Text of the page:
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Symbolism of the Candelabrum in 'The Glass Menagerie'


The candelabrum in Tennessee Williams' play "The Glass Menagerie" makes its appearance in Act Two, a scene Williams subtitled "A Souvenir." "[The candelabrum] used to be on the altar at the church of the Heavenly Rest. It was melted a little out of shape when the church burnt down. Lightning struck it one spring," says the character Amanda. It symbolizes grandeur now melted out of shape, and struck by disaster, very much like the Wingfields: Amanda, the mother, was once a Southern belle, but is now reduced to poverty in a tenement.

Candle as Symbolic Catalyst

The candelabrum is also a symbolic catalyst, illuminating the delicate Laura Wingfield along with Jim O'Connor, the gentleman caller, and replacing the "rose-coloured" lights that hid her. She is revealed as her true self. As Brent Barnard notes in his doctoral dissertation, Jim lights both candles and Laura's passion for him.

Candles as Symbolic Death

Williams revealed that Laura is a tribute to his psychologically damaged sister Rose; in an emblematic release from pain, Laura ends her life. Unable to have Jim, she commits symbolic suicide at brother Tom's request: "Blow out your candles, Laura." The play concludes with the damaged candelabrum representing her extinguishing life force.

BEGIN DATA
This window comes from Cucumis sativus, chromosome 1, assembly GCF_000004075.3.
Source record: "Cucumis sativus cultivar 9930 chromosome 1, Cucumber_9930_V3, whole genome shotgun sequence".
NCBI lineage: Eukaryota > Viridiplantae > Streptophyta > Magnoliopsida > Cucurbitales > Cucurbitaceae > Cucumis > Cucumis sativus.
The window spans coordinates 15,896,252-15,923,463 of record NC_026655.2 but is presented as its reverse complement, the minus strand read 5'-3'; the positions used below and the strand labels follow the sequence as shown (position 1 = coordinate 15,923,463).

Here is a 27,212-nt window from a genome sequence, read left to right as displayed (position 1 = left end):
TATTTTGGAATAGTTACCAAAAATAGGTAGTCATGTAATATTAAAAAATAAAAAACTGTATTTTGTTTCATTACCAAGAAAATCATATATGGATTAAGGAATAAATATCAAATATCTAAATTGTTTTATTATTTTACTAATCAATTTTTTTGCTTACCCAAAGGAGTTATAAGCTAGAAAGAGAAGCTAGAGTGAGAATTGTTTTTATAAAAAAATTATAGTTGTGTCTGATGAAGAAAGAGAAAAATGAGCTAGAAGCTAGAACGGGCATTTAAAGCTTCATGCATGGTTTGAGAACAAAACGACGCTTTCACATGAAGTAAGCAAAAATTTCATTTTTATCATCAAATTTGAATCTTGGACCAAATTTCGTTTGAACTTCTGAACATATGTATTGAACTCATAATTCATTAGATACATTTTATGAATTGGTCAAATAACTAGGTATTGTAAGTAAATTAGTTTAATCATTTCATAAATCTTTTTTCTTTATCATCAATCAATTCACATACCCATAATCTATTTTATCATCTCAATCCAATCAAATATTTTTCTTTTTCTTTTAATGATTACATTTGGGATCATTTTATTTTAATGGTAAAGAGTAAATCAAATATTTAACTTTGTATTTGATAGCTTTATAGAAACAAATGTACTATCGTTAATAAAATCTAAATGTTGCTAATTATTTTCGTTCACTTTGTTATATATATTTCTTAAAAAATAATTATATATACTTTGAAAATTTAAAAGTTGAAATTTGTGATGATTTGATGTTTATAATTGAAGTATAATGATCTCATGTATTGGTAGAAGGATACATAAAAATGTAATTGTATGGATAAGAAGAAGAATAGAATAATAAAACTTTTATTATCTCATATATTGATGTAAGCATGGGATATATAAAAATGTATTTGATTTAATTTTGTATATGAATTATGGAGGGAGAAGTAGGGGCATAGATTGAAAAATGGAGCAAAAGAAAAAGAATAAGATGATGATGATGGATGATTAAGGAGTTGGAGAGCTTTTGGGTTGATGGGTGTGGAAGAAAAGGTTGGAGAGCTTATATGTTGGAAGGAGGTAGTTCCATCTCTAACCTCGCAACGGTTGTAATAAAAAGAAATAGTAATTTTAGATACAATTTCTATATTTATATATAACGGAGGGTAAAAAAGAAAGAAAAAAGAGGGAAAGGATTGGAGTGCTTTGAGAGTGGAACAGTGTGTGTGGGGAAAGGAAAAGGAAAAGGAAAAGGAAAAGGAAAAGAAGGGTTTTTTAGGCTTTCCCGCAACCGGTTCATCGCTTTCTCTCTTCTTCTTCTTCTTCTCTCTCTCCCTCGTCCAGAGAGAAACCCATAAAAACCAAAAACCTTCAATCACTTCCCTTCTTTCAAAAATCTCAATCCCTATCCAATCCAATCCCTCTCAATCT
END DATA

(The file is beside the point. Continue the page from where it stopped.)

About the Author

Michael Stratford is a National Board-certified and Single Subject Credentialed teacher with a Master of Science in educational rehabilitation (University of Montana, 1995). He has taught English at the 6-12 level for more than 20 years. He has written extensively in literary criticism, student writing syllabi and numerous classroom educational paradigms.

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